Drama stirred in the burgeoning e-discovery world on March 15, 2012, when Magistrate Judge Andrew Peck denied Plaintiffs’ request that he recuse himself from Da Silva Moore v. Publicis Groupe, No. 11-CV-1279 (ALC) (AJP) (S.D. N.Y. June 15, 2012).
Plaintiffs moved for recusal in the aftermath of Judge Peck’s February 24, 2012 order, allowing the use of predictive coding and adopting Defendant-MSL’s protocol for its use. This is the latest development in the ongoing saga of this case, the first to judicially-endorse the use of predictive coding in electronic discovery. The Defendants proposed using predictive coding to wade through the approximately 3 million electronic documents involved in the discovery.
Plaintiffs claim that recusal is warranted because Judge Peck’s “advocacy of predictive coding” renders him biased. Specifically, Plaintiffs pointed to an article Judge Peck wrote for Law Technology News, “Search, Forward,” an article Judge Peck himself called a “sign of judicial approval of predictive coding” for appropriate cases. At the first conference with the parties, Judge Peck said to the defendants, who were pushing the use of predictive coding: “You must have thought you died and went to Heaven when this case was referred to me.” Judge Peck spoke publicly in support of predictive coding as a panelist for a LegalTech conference and at several e-discovery CLEs. Plaintiffs’ also alleged improper ex-parte contact with one of the co-panelists at LegalTech, and a partner at the firm representing Defendants, Ralph Losey.
Plaintiffs filed their motion for recusal on April 13, 2012, after informally requesting Judge Peck recuse himself on March 28, shortly after Judge Peck issued the Court’s formal opinion adopting MSL’s Electronically Stored Information (“ESI”) protocol on February 24. 2012 WL 607412 (S.D. N.Y. Feb. 24, 2012) (Peck, M.J.) adopted by 2012 WL 1446534 (S.D. N.Y. Apr. 26, 2012).
Judge Peck denied the motion for recusal, finding the motion untimely and meritless. The motion was held untimely because Judge Peck had informed both parties about his “Search, Forward” article, LegalTech speaking engagement, and his acquaintance with Losey months before the plaintiffs moved for recusal. He noted that Plaintiffs waited to seek his recusal until after he adopted MSL’s predictive coding protocol, citing agreement with a Second Circuit opinion, which held that such untimely recusal motions may be improperly used as a fall-back position to an unfavorable ruling. See, Weisshaus v. Fagan, 456 F. App’x 32, 34 (2d Cir. 2012).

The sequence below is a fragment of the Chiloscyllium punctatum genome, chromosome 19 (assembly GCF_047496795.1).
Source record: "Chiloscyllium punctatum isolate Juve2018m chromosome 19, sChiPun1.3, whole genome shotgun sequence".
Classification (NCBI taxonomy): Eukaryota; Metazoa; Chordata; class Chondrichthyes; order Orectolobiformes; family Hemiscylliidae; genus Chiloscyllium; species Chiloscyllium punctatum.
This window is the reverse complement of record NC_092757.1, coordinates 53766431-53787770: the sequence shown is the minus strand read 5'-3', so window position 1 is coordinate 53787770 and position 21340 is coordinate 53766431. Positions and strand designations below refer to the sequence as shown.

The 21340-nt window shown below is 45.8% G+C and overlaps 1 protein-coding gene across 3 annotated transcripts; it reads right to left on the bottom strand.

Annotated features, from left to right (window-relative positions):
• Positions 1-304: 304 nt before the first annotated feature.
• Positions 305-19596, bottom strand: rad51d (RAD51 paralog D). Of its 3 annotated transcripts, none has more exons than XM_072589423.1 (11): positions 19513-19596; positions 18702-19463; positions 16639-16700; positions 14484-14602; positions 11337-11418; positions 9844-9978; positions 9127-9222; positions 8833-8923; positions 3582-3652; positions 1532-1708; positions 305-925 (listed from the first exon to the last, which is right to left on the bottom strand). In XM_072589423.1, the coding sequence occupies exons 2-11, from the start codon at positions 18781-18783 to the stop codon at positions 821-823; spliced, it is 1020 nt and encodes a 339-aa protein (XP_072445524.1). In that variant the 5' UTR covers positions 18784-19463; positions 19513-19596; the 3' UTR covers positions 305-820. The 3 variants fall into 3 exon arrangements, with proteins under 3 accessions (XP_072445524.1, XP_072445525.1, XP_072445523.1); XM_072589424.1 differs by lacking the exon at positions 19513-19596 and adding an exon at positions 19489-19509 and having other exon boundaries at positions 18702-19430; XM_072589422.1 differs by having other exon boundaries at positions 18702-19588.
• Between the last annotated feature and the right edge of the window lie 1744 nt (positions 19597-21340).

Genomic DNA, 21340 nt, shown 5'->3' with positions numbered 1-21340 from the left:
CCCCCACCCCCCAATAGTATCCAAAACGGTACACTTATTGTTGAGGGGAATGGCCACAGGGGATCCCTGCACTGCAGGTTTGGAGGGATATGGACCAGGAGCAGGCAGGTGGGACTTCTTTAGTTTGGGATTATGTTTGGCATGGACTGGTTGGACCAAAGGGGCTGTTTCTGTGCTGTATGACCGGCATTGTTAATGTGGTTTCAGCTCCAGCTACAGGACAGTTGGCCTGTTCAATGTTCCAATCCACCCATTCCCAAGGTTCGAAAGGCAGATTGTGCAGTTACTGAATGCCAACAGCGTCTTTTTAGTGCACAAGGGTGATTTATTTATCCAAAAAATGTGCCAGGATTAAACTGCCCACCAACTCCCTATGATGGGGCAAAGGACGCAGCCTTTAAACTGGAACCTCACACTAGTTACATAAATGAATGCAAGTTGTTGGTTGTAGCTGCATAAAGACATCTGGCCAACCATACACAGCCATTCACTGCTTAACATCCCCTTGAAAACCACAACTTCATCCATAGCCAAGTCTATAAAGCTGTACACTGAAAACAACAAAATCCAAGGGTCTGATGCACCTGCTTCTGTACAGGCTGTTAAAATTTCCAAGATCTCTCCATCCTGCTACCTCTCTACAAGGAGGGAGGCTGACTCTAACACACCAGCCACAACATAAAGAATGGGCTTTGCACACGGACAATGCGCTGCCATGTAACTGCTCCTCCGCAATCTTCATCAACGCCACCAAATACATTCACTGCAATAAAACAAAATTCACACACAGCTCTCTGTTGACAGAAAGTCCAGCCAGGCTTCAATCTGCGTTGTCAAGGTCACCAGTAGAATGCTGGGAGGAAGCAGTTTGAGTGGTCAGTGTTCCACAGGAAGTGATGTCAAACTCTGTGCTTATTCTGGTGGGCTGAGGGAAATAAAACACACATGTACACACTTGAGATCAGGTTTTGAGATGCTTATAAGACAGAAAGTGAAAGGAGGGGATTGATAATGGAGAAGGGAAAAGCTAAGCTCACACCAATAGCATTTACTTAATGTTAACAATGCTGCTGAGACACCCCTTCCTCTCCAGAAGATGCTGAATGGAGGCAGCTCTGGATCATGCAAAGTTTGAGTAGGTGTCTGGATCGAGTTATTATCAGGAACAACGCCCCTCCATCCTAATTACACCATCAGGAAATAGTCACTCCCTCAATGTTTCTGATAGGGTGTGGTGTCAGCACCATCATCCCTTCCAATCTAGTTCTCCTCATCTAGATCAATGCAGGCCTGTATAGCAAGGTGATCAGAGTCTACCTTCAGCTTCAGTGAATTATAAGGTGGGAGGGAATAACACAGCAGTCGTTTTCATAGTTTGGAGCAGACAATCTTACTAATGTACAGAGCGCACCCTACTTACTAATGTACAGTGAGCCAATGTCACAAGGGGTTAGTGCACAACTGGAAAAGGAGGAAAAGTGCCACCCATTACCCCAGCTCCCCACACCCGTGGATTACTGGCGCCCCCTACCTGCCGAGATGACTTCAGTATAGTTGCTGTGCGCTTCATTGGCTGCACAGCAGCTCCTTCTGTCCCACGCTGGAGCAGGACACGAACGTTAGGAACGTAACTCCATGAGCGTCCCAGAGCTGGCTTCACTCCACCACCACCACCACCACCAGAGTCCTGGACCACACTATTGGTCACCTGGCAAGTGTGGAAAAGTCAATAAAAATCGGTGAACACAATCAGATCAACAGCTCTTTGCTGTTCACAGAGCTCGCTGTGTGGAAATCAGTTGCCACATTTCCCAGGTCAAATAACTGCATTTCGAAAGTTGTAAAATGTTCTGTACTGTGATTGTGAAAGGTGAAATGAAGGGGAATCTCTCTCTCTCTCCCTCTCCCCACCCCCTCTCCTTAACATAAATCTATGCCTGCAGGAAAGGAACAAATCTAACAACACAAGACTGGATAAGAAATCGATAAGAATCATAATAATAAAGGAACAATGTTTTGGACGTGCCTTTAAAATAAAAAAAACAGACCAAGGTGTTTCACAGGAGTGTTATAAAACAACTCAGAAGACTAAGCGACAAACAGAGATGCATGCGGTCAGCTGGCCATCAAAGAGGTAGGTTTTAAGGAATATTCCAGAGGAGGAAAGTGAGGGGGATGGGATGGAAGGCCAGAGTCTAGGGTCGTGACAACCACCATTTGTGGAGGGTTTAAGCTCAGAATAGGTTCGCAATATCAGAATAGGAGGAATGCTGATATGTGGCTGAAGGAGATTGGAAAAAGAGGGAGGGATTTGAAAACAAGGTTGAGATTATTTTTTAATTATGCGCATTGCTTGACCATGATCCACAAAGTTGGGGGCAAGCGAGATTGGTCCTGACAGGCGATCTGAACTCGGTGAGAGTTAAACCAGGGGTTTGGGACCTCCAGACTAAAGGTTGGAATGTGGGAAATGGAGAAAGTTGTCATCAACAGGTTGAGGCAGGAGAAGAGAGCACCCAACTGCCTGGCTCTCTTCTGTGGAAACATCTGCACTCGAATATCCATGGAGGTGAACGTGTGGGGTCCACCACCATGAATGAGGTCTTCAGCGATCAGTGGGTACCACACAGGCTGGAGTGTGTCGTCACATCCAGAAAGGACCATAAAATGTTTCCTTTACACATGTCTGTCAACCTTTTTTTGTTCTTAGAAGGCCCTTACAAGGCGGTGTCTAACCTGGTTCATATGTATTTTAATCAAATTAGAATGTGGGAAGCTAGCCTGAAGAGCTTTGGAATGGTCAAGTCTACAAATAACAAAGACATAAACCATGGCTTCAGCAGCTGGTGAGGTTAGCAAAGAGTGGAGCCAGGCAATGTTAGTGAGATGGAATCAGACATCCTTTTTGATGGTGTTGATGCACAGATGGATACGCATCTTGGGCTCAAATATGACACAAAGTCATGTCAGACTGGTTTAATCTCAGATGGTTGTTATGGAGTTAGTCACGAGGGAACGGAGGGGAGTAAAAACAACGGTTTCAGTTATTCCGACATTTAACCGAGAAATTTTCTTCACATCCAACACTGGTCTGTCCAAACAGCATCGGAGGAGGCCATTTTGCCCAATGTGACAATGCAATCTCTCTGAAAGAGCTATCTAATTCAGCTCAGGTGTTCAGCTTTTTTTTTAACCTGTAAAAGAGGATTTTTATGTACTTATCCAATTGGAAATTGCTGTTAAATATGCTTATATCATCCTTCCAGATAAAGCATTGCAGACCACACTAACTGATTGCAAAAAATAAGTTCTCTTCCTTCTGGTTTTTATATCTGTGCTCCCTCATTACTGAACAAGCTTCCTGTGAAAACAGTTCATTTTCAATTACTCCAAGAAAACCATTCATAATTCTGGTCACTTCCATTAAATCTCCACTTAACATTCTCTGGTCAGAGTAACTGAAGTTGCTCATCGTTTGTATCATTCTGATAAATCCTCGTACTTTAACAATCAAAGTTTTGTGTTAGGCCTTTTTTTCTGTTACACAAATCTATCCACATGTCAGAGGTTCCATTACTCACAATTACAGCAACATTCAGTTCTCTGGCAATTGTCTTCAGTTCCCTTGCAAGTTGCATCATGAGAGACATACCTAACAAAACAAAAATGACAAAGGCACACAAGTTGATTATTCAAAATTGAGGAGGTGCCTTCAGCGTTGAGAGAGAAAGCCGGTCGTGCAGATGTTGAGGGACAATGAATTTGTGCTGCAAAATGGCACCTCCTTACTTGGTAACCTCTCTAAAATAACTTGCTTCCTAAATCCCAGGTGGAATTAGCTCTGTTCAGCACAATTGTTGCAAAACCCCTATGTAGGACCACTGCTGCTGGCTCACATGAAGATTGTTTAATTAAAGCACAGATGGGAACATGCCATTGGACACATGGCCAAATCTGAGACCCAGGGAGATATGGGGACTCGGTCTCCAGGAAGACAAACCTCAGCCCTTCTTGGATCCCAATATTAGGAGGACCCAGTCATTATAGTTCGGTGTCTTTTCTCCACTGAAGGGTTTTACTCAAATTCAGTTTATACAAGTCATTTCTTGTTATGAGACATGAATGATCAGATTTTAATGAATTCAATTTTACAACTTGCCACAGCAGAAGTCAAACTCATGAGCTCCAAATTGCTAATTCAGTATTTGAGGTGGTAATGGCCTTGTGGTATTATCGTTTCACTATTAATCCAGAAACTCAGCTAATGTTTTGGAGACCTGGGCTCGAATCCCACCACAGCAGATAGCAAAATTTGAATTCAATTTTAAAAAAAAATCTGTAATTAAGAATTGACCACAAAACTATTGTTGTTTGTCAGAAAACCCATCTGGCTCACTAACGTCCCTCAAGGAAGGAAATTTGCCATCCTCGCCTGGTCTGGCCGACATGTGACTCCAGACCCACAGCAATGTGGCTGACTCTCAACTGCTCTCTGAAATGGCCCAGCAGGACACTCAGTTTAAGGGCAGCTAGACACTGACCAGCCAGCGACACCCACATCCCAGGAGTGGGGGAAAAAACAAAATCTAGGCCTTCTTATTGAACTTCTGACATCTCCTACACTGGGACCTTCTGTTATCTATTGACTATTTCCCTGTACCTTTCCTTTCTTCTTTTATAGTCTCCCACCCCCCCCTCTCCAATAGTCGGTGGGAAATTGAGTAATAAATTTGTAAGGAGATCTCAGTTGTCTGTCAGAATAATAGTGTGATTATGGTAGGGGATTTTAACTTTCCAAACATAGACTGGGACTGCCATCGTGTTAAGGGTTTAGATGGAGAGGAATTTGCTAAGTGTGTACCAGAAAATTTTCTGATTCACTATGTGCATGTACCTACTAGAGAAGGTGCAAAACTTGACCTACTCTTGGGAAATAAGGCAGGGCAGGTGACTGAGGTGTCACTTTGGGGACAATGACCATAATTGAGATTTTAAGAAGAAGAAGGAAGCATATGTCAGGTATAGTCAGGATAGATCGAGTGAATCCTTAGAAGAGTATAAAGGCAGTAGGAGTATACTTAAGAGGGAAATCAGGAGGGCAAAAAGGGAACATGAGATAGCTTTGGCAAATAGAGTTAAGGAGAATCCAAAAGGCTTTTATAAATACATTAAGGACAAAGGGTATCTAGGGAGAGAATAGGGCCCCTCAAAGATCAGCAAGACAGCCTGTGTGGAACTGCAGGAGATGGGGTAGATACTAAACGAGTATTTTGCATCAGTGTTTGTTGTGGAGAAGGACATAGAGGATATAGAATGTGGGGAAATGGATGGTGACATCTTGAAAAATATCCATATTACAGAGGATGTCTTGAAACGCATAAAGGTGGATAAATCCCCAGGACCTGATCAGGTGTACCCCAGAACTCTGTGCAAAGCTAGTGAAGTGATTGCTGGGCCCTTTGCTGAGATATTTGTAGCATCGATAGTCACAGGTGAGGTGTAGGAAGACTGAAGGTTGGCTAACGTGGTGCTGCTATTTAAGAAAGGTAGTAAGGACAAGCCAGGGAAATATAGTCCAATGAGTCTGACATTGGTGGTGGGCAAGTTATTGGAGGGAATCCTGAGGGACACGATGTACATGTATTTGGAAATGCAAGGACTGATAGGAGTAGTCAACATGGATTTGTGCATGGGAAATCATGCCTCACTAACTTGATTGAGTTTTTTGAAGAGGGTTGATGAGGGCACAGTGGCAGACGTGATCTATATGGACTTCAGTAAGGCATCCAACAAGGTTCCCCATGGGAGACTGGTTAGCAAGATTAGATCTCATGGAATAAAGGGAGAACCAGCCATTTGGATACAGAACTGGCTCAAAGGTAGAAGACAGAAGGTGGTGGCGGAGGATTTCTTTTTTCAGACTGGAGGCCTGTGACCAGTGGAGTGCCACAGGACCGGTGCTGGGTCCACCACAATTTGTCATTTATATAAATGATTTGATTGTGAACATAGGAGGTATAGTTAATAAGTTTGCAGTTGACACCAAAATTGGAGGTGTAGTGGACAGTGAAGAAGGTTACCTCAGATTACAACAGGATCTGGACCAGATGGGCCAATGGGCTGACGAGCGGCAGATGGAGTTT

Additionally, Judge Peck held the recusal motion was meritless because the parties were already discussing the use of predictive coding before the case was referred to him on November 28, 2011. Plaintiffs had been open to using predictive coding from the beginning, but disagreed with Defendants about the specific protocol. Judge Peck found the Plaintiff’s allegations that he had taken “personal offense” to Plaintiffs’ filing of objections to his rulings, had “chastised and yelled at Plaintiffs’ counsel”, and had “intimidated Plaintiffs for disagreeing with rulings” to have been taken out of context and to be insufficient to overcome a judge’s presumption of impartiality.
Importantly, the Plaintiffs “never accused Judge Peck of actual bias or sought to impugn Judge Peck’s integrity” but sought his recusal only on the basis that the facts, taken together, “create an appearance of partiality.” Apparently finding that a “reasonable person knowing and understanding all of the relevant facts” would not find such an appearance of partiality (United States v. Bayless, 201 F.3d 116, 126–27 (2d Cir.), cert. denied, 529 U.S. 1061 (2000)), Judge Peck denied Plaintiffs’ motion for recusal.
No doubt the legal community will continue to keep a close watch as the drama of Da Silva Moore continues.